In terms of creativity, we have yet to see Costa demonstrate the genius of playmakers such as Mesut Ozil and Lionel Messi, whose vision and anticipation of the movements of both teammates and opponents put them on a higher plane. There's more to playmaking than running to the byline and crossing, and although Costa is inventive within his own personal domain—he certainly has some dribbling tricks up his sleeve—the foresight of players such as Ozil, Messi and Ribery is what makes the difference between a good player and one who is absolutely world class.
This world-class quality is what wins major tournaments, and whether Costa has that ability now or the potential to develop it remains in question.
The other big question mark regarding Costa is his goalscoring ability. Although Ribery has always been first and foremost a playmaker, he has also been a constant threat on goal. Finishing was never his strong suit, but he has always been able to score consistently and from a variety of situations, whether during fast breaks, finishing following intricate passing sequences near and into the penalty box or long-range blasts.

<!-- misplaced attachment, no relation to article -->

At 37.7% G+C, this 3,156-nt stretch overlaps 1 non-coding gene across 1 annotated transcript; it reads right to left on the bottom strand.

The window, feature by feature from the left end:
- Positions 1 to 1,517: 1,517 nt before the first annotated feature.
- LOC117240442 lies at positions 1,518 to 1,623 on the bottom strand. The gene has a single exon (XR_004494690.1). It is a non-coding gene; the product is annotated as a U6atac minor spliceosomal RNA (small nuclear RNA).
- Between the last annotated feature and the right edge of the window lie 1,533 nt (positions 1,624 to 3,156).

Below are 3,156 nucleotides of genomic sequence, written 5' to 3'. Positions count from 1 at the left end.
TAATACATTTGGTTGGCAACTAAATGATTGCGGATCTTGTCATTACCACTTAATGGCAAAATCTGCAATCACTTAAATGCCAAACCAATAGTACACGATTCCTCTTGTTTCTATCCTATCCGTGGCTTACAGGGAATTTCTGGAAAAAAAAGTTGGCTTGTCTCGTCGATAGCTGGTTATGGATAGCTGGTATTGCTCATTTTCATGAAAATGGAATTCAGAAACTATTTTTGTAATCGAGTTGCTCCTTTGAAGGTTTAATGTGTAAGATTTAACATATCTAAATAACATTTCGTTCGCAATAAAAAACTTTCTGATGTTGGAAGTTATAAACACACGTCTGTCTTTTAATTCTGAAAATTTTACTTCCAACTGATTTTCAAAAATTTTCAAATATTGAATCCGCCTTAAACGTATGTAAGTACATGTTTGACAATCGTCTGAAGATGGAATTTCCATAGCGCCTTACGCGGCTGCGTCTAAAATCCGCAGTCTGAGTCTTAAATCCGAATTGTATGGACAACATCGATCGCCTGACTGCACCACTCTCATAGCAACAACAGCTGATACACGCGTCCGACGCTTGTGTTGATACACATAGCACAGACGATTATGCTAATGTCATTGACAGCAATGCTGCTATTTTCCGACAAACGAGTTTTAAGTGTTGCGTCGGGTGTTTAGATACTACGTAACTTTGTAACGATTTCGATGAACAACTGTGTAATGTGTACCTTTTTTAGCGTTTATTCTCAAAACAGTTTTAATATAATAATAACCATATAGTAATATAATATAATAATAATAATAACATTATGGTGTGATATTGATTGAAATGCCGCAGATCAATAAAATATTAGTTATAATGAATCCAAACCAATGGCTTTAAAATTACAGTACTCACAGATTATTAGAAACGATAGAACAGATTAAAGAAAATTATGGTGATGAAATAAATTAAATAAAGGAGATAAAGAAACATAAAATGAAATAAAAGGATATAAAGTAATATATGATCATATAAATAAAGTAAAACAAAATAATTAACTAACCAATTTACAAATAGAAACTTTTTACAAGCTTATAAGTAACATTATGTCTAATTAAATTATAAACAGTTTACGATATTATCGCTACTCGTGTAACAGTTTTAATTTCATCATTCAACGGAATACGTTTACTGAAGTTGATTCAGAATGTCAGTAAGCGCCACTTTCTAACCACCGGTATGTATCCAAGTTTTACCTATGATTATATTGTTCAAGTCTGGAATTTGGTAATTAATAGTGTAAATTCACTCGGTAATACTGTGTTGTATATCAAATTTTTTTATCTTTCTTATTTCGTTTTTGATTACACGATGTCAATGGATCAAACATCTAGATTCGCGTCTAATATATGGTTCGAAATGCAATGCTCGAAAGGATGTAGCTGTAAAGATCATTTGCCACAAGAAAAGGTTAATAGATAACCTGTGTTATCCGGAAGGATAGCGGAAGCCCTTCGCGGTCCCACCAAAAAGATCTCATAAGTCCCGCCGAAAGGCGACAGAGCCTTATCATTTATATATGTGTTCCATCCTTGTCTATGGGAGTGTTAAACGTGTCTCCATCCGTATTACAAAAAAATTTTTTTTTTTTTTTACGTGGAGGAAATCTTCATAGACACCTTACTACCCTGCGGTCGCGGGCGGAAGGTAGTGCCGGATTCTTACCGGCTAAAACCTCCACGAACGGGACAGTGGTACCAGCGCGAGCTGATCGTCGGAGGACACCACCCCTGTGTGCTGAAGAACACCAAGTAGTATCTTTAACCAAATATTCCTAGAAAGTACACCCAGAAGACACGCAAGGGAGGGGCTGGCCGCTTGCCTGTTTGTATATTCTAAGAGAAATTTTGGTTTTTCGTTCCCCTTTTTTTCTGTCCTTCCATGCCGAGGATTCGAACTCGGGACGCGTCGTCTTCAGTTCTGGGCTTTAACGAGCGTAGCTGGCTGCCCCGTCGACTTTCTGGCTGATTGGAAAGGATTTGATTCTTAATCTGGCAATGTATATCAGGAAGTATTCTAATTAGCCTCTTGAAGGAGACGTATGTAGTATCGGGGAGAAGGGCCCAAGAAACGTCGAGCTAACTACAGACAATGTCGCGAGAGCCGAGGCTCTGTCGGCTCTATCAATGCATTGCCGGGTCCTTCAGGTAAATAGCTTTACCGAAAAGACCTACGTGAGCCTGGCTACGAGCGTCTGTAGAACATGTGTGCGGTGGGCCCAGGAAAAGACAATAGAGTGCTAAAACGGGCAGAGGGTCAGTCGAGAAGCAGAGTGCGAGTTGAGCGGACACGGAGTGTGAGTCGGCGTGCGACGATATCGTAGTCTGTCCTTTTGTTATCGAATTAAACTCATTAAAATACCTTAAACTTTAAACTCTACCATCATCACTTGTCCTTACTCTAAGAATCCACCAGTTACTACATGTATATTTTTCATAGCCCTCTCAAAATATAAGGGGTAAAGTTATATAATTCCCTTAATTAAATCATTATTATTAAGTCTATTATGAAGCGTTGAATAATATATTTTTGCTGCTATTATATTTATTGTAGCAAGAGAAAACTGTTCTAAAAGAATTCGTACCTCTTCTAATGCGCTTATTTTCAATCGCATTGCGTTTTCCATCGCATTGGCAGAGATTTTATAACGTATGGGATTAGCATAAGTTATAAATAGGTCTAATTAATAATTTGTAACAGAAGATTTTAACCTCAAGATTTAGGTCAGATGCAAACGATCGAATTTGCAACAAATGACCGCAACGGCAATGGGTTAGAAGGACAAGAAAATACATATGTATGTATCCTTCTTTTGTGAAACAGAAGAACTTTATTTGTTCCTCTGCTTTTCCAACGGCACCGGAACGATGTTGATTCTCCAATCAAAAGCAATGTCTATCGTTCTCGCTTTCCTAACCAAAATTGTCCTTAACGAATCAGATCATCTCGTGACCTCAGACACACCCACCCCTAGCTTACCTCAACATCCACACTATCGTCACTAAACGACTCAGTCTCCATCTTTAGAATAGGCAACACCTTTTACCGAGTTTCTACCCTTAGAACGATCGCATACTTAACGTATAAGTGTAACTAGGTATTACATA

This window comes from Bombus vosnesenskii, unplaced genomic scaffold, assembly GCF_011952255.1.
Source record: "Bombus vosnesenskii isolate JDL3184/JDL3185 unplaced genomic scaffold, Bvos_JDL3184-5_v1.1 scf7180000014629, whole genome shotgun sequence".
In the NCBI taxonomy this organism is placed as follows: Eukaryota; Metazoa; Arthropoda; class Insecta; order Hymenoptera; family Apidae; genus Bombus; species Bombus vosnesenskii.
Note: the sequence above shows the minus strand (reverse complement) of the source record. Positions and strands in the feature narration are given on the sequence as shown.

To date, Costa has not shown particularly adept scoring abilities, and he leaves something to be desired statistically. The soon-to-be-25-year-old has never scored more than seven goals in all competitions during his professional career, a rather glaring mark on his record.
Bayern score plenty of goals from other attacking positions, with Robert Lewandowski, Thomas Muller and Arjen Robben each more than capable of tallying 25 goals per season in all competitions. Yet at a club such as Bayern, none of the forwards can be accepted as a non-scoring threat. It won't matter against lesser Bundesliga sides but can and will be exploited as a weakness by Europe and even Germany's elite.